Thursday 2 November 2017

Night Terrors

Angela Haffenden  

Bloody Mary

Gnarled branches scratch at the window with impatient fingers. Inside the room, a child cowers under the bedclothes, hugging his knees to his chest. Tiny knuckles white with tension, breath quickening, panic rising.
There are no such things as monsters under the bed, Mummy told him so but he doesn’t believe it, not one bit.
There are monsters all around him. Shadow monsters loom in the corner of his room. Spiders scuttle across the wooden floor, and there are strange noises. Noises a five year old cannot rationalise.  Foxes screaming, owls hooting, it’s the stuff of fairy tales and horror stories.
     The sliver of light from the almost full moon gives him no comfort. He peeks an eye out, slowly pulling down his bed covers, nothing has changed. The strange shadows are there, in different forms. One shaped like a dragon. The wind howls, things move outside changing the shadow from a dragon to a quivering ghoul. Quickly he throws himself back into his blankety haven.
Counting, that’s right, counting sheep; this may distract him from the horrors.
“One sheep, two sheep….”
It’s of little comfort, maybe singing will work?
     “Twinkle, twinkle, little star…”
NO, nothing is allaying his fear. Maybe he should have another peek? Monsters don’t exist, he tells himself for the umpteenth time. Calling for Mummy or Daddy would be a bad idea, they get cross, they like to sleep. Maybe he could slip out of his room to the warmth of his parent’s bed, but he’s frozen with fear. 
He tries to distract himself again, this time with happy thoughts, thoughts of cute characters from books, fun days out with his family. However, the unknown horrors outside the cocoon of his blanket stop him.
     It doesn’t help that the pumpkins he and Mummy had carved together earlier that day intruded his thoughts, he imagines armies of pumpkins marching with their fiery eyes burning, coming for him. He tries once again to dispel these childish thoughts, difficult because after all he is a child.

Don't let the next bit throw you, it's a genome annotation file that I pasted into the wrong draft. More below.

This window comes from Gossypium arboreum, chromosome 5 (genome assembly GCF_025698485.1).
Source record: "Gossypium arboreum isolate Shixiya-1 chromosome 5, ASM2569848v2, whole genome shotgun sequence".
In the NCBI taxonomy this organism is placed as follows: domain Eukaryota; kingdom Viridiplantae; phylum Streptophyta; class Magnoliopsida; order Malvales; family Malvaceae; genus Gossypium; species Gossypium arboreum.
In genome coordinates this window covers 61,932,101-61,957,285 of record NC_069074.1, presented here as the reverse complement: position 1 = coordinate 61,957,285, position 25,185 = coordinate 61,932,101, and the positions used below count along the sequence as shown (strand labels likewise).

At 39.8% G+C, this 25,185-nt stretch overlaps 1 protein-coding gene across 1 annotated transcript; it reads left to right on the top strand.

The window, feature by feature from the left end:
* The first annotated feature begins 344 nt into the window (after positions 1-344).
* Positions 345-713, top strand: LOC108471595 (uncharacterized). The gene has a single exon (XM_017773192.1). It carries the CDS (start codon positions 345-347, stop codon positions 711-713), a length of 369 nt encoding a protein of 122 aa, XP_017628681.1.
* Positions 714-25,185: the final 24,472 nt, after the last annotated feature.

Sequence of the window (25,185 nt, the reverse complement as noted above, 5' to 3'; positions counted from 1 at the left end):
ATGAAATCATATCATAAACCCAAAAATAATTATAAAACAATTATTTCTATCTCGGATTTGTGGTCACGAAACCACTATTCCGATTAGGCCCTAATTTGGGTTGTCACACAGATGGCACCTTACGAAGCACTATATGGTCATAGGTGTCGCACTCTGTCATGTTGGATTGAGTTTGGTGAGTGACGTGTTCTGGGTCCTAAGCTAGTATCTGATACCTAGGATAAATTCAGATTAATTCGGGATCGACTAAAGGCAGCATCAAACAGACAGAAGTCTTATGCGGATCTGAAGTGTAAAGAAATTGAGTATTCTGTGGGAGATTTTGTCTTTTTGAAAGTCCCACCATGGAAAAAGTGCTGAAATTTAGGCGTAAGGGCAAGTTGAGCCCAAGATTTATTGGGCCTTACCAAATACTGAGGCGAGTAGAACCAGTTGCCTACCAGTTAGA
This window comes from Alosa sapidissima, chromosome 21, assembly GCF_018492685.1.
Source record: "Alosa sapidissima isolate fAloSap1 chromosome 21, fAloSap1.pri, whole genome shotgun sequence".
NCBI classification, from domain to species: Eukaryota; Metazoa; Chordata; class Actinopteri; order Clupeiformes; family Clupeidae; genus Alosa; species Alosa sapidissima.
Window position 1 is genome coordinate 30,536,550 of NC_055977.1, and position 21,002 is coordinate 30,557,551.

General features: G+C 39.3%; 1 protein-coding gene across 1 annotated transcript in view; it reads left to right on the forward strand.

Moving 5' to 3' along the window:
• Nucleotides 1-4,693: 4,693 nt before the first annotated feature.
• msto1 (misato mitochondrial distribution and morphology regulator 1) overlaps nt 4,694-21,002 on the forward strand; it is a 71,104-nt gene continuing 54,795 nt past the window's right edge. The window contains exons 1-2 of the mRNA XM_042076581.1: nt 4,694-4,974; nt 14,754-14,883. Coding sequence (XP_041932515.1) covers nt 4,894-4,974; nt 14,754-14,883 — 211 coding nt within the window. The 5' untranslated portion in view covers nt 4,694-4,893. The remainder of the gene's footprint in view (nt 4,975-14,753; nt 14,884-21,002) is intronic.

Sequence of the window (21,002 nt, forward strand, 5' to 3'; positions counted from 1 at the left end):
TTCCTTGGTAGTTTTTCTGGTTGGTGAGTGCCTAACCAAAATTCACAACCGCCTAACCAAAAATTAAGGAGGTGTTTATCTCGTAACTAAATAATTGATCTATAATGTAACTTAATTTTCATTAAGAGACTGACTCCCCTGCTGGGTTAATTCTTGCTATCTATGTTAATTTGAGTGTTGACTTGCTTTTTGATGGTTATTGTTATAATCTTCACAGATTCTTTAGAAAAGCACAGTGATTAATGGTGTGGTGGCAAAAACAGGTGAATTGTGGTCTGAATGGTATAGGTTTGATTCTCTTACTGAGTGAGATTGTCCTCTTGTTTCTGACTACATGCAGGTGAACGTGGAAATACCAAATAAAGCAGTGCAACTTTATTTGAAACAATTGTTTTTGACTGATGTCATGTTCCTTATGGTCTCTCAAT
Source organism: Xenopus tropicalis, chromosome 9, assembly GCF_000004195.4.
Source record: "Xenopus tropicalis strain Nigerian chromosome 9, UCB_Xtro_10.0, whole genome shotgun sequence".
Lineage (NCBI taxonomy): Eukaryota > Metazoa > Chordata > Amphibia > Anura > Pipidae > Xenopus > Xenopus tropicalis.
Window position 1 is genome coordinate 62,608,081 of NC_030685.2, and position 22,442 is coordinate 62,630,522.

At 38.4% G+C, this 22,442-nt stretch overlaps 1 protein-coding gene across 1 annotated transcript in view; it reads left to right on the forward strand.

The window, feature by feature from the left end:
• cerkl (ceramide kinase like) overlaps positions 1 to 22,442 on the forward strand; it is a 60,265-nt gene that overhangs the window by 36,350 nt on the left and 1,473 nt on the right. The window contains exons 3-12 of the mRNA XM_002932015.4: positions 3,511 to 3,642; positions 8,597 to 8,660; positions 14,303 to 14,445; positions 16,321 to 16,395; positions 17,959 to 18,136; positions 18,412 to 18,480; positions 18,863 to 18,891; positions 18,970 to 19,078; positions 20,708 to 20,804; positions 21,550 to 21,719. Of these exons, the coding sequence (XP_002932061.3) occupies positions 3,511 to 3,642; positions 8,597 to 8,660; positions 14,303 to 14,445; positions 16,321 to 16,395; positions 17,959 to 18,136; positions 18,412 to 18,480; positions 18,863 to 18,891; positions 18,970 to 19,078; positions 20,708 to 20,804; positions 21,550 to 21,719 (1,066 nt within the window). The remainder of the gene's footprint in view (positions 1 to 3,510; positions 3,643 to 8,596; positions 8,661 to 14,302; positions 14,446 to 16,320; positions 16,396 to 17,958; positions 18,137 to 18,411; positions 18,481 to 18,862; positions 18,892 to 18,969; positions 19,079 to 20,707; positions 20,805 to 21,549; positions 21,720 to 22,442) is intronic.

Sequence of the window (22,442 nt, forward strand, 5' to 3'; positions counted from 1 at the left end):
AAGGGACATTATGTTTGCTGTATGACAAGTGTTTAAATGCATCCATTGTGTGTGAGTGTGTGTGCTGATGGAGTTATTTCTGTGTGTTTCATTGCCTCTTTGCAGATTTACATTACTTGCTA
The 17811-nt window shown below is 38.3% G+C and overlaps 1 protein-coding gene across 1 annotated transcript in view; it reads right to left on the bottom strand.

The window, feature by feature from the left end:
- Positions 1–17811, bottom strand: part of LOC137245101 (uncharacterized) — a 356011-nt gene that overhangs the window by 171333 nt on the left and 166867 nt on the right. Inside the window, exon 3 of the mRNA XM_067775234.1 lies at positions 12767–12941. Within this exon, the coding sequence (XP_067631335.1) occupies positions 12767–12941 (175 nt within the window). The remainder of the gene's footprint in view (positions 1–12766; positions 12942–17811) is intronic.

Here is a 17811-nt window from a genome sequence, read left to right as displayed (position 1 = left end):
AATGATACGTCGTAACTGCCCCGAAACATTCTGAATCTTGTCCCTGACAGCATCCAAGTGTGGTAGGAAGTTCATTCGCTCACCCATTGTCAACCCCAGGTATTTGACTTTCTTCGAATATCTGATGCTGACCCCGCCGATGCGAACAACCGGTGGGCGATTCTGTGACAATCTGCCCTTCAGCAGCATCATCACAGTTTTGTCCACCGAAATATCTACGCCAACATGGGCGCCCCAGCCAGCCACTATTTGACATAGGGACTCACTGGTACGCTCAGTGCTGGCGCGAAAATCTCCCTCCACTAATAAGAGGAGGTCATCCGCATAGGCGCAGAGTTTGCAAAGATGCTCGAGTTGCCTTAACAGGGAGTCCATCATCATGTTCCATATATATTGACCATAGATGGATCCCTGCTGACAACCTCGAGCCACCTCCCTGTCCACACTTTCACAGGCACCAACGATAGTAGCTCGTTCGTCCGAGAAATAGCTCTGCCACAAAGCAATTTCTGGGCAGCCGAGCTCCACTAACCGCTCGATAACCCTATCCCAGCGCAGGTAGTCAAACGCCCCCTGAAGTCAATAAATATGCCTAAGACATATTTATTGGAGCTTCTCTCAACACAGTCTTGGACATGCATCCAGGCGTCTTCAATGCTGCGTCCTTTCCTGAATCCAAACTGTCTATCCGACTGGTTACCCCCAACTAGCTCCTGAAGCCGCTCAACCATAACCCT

Stories of bogeymen, ghosts, ghouls, dragons and dinosaurs have occupied his imagination and on this night, All Hallows’ Eve, every one of them threatens to dispel all the truths this five year old understands.
     A yawn escapes, his eyes droop, and he releases his grip of the bed covers to rub his tired peepers. What will he do? He has school in the morning, the morning that doesn’t want to come.
His body betrays him, his head nods, he’s almost slumbering. Only to be woken by a bang. Fear envelops him once more, until a cat mews, and a dog barks. These sounds bring him a minute of peace. Theses sounds he knows.
     Slowly the darkness subsides, he can hear birds tweeting. Relief washes over him, dawn is coming. He makes a decision to pull the covers down from over his head and watch the day begin.
     “One, two, three” he counts silently to himself.
Indeed the sun is coming up in the sky, the birds are louder, and the tree branches outside his window are still, no breeze to animate them. An orangey-red glow warms his bedroom, dispelling the scary shadows. He can now see the outline of his oversized teddy bear; a plastic dinosaur and other toys; everything is once again familiar. All fear of the darkness gone, a new day starts. It is no longer Halloween. 
     He leans over his bed, feeling brave in the almost daylight, checks for monsters and finds nothing. What would Mummy and Daddy say if they knew how worried he’d been in the night? His shoulders sag involuntarily, defeated by the lack of sleep.  His tired body takes over; moments later, he is gently snoring, deep in the slumber of the very young.
     “Aah doesn’t he look peaceful” Mummy says, looking down at her little boy. She smiles and looks at her husband standing next to her.
     “There, told you Halloween cartoons wouldn’t scare him, you worry too much”
About the Author
Angela Haffenden is a mother of four children. She is also responsible for a husband, a dog and an ageing father. She writes mainly to stay sane. She lives by the sea and writes in a cabin in the garden.

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